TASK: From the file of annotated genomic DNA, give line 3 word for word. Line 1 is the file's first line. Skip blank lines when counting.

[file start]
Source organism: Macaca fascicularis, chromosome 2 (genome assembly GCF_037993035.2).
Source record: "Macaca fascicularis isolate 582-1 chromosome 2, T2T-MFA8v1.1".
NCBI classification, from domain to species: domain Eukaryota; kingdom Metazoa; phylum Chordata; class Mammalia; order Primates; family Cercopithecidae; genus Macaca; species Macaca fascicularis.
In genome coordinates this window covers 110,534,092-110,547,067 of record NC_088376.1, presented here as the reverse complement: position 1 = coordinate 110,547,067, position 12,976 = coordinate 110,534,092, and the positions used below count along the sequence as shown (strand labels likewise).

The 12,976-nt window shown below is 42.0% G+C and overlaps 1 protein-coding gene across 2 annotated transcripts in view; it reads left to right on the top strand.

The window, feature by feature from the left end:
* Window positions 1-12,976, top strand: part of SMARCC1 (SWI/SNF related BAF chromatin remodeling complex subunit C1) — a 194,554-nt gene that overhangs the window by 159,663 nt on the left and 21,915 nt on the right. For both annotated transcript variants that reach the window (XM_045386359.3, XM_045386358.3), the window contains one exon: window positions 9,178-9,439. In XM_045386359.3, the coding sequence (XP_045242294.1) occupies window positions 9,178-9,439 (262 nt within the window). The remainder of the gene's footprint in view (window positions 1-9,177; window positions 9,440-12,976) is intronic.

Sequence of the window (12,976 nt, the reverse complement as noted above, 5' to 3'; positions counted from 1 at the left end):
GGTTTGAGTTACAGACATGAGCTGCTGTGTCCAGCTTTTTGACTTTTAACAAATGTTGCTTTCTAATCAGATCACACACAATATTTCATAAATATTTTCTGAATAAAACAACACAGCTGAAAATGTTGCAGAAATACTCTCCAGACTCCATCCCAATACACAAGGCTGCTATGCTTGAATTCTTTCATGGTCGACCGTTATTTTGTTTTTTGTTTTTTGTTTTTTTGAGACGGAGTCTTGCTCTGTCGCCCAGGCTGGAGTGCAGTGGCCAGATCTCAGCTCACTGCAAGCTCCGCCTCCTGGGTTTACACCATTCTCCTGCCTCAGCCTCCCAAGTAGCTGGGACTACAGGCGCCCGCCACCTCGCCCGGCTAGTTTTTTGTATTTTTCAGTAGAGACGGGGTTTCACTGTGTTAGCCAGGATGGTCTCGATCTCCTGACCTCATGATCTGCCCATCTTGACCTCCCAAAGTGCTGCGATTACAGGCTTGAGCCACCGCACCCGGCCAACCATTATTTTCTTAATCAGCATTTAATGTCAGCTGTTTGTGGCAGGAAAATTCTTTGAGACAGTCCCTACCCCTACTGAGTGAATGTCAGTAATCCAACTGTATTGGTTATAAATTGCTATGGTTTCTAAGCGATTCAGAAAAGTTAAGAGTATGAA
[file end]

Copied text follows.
NCBI classification, from domain to species: domain Eukaryota; kingdom Metazoa; phylum Chordata; class Mammalia; order Primates; family Cercopithecidae; genus Macaca; species Macaca fascicularis.